However, I still don't know whether taking the drug with food diminishes the protective effect?

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  2. Brilliant news, and let's hope it helps with progressive, too.

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  3. Is BG12 immuno-suppressive? How great is the risl of excessive immuno-suppression (eg PML etc?) from taking this having already been treated with Alemtuzumab? My current plan is to take it as soon as licensed as a neuroprotective adjunct to the immunomodulatory Campath I've already had. I know there's no trial of this bit we have to make decisions in the here and now and, on balance, this seems to have an intuitive appeal as a treatment combo.

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    1. It is stopping relapses, if they are driven by the immune system then it is immunosuppressive in some way and as to lymphocyte depleting effects this has been occasionally noted in some studies. What this drug would do in an immune depleted individual is unknown. Maybe Prof G will comment here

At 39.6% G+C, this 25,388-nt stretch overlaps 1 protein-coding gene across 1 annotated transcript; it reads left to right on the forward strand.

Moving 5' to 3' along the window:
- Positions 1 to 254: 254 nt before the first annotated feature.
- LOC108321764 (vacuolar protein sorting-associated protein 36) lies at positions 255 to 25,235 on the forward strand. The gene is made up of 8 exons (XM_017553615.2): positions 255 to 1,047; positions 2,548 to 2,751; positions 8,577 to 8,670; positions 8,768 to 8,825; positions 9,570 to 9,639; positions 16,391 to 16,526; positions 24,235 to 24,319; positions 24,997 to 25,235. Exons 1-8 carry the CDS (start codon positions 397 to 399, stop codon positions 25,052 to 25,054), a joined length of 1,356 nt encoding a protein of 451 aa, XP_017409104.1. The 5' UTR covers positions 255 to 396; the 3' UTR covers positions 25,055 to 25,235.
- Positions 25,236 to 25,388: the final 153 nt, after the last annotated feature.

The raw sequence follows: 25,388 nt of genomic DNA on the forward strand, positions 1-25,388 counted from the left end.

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    2. Prof G? Would you risk BG12 after Alemtuzumab? Or perhaps a different oral possibly neuroprotective therapy? Off-label Amiloride (apparently Alisdair Coles preferred candidate for neuroprotection according to an article in Multiple Sclerosis Journal) or laquinimod? I'm committed to add something to my efforts so I can feel I've done all I can based on the state of present knowledge and so just need some help selecting from different possible candidates... Please?!

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    3. I can't recommend anything without the evidence (clinical trials). However, the strategy of combining an anti-inflammatory with a neuroprotective agent is what most of us have been talking about for a decade or more. The problem is we have not had a neuroprotective drug to use in this way.

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    4. I understand your position. Perhaps you can answer these though?